Published on October 29th, 2013 | by growwny0
Terminology Tuesday: CSO & SSO
BY JOSHUA BERES, THE GROWWNY TEAM
There is no doubt that modern infrastructure is affecting our environment. One of the issues that comes up frequently is sewage overflow, specifically the terms CSO and SSO. Combined Sewer Overflows (CSO) and Sanitary Sewer Overflows (SSO) both can cause problems through pollution of local waterways and have features that make them an environmental nightmare.
A Combined Sewer Overflow is when waste/storm water from a combined sewer system is placed directly into a larger body of water. Basically, the separate sections of an area’s sewer system eventually combine into one channel. From there, whatever wastewater is collected is supposed to be taken to a treatment facility where they remove any toxins from the liquid. However, there is a maximum capacity that these treatment facilities can accept from the sewer system. The true controversy occurs when weather conditions, such as heavy rain or snow, cause an excess amount of wastewater to flow through the combined sewer. The amount that can’t be accepted is instead dumped into bodies of water such as lakes, rivers, and oceans. Unfortunately, this excess water is never treated and is therefore high in toxins that can severely pollute local waterways. This discharge of untreated water is known as a CSO. An overflow wall in the pipe is at a specific height that corresponds to the maximum capacity of the local treatment facilities. When the water level is higher than the wall, that surplus amount flows out of the CSO into a waterway. For obvious reasons, the pollution can be detrimental to the surrounding ecosystems as well as the health of the people in the area.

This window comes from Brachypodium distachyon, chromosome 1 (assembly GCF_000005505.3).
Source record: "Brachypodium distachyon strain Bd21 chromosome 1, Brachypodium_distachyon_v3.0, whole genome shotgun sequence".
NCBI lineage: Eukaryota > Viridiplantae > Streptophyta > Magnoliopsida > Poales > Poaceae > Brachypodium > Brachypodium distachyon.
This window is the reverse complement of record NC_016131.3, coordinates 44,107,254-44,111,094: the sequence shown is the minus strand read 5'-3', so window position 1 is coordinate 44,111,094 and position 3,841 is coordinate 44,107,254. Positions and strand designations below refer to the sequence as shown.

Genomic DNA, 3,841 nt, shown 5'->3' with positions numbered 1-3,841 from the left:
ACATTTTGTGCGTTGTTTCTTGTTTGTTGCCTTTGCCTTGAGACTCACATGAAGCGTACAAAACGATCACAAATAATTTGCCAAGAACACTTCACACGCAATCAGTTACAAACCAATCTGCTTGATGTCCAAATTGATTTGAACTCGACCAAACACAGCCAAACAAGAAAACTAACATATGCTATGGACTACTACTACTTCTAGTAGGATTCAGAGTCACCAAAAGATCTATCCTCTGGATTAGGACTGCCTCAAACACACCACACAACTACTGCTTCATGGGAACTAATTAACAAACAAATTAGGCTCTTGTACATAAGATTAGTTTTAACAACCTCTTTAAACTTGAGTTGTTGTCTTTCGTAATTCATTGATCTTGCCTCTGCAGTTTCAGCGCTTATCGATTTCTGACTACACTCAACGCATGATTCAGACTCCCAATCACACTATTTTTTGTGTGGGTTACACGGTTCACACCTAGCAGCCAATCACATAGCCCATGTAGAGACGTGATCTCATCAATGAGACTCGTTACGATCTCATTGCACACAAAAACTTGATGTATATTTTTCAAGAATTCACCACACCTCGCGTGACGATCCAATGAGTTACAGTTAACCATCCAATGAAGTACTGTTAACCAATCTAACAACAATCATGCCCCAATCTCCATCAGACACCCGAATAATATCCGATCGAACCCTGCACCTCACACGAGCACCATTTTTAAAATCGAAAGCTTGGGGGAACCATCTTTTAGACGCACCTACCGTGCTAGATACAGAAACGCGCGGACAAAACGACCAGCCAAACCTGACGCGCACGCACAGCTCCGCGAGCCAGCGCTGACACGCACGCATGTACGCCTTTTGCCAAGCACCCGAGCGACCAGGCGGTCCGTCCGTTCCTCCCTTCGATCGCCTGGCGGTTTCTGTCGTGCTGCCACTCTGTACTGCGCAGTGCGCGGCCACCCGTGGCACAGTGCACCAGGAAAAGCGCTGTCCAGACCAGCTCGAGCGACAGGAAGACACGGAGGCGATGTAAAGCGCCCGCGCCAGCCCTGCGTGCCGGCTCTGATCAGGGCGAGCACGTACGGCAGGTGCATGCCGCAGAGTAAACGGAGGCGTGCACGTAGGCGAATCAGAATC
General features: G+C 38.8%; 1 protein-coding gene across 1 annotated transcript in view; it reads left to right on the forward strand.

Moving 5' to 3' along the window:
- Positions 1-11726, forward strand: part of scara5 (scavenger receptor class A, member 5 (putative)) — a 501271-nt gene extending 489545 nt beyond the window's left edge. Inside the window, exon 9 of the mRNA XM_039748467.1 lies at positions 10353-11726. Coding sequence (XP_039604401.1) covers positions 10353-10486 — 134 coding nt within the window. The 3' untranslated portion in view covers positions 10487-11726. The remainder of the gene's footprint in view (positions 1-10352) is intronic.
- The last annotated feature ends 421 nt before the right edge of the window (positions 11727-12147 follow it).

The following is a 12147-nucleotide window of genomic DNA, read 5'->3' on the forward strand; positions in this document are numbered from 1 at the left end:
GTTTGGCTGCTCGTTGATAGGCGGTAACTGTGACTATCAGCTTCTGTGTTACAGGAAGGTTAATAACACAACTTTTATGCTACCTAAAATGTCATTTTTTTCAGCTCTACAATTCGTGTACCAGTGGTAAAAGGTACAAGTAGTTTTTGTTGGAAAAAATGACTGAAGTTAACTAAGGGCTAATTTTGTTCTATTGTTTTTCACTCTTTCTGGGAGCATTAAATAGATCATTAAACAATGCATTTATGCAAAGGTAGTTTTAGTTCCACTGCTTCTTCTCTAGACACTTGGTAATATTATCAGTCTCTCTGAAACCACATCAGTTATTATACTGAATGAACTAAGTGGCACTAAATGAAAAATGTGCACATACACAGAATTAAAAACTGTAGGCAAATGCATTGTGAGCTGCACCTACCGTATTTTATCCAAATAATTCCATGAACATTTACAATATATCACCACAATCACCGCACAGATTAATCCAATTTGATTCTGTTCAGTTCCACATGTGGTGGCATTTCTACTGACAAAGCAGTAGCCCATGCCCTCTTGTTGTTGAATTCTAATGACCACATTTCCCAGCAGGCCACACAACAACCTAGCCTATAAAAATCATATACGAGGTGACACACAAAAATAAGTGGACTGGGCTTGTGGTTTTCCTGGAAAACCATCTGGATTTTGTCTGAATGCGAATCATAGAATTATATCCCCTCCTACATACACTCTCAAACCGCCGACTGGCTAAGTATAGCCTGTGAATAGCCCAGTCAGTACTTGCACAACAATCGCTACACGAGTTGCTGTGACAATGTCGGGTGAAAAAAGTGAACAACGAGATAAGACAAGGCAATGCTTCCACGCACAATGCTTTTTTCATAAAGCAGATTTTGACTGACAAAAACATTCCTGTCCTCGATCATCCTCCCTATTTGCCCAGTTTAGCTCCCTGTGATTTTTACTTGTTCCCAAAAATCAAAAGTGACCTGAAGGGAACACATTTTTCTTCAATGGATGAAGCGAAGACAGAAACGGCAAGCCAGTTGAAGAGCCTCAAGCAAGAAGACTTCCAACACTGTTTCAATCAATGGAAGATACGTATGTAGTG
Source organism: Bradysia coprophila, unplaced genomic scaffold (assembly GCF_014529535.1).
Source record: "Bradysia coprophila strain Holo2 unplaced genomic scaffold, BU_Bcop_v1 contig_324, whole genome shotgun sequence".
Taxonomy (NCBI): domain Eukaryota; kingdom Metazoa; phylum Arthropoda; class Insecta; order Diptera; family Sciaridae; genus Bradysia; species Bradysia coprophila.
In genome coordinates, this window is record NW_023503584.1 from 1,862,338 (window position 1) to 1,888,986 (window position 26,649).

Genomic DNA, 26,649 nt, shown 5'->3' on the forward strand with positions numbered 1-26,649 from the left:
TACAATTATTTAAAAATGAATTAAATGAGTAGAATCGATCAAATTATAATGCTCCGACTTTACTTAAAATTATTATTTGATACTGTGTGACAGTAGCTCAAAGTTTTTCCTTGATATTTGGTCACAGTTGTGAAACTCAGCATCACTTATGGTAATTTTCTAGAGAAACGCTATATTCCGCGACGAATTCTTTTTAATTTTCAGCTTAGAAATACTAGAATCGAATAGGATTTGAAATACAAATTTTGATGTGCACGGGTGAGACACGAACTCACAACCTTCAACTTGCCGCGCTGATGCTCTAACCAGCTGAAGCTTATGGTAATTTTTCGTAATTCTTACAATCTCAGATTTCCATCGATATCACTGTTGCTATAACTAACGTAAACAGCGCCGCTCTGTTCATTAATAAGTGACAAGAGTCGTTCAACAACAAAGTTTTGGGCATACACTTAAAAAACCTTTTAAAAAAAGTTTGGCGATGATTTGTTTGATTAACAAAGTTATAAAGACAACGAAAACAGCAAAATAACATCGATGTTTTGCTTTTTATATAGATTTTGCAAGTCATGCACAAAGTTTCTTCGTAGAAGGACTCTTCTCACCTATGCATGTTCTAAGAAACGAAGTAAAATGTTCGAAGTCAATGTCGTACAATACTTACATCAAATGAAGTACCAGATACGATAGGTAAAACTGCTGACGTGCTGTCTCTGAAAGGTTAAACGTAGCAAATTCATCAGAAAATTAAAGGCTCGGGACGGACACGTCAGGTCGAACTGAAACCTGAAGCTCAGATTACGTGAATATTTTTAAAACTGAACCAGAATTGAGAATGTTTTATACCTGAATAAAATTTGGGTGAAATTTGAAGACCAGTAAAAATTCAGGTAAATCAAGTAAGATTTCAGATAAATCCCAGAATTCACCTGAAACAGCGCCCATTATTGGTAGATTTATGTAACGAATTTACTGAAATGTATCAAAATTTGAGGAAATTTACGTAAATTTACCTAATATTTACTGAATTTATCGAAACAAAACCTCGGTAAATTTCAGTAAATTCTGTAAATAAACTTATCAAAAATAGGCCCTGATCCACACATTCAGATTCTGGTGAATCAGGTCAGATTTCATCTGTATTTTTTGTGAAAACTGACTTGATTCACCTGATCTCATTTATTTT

On the other hand, a Sanitary Sewer Overflow refers to anytime that wastewater is released into the water before reaching a treatment facility. According to this definition, a CSO is technically a form of SSO since in both cases the water is not sanitized before exposure to the environment. Although they are similar forms of untreated sewage discharge, an SSO is distinct from a CSO due to the fact that a CSO only occurs with a combined sewer. In regard to an SSO, the overflow can be caused by malfunctions other than just an excess of wastewater. For example, the wastewater can leak due to cracks in sewer lines, power failures at stations, etc. SSO can be particularly dangerous because it is harder to detect than CSO. With an SSO, a crack can be anywhere along a sewer line, whereas the CSO is clearly seen at the edge of a waterway.
Both Combined Sewer Overflows and Sanitary Sewer Overflows pose significant risks to the environment. Their unrestricted disposal of hazardous wastewater into the surrounding environment affects all forms of life depending on that area for resources. Over longer periods of time, the accumulation of larger amounts of toxins can be truly devastating.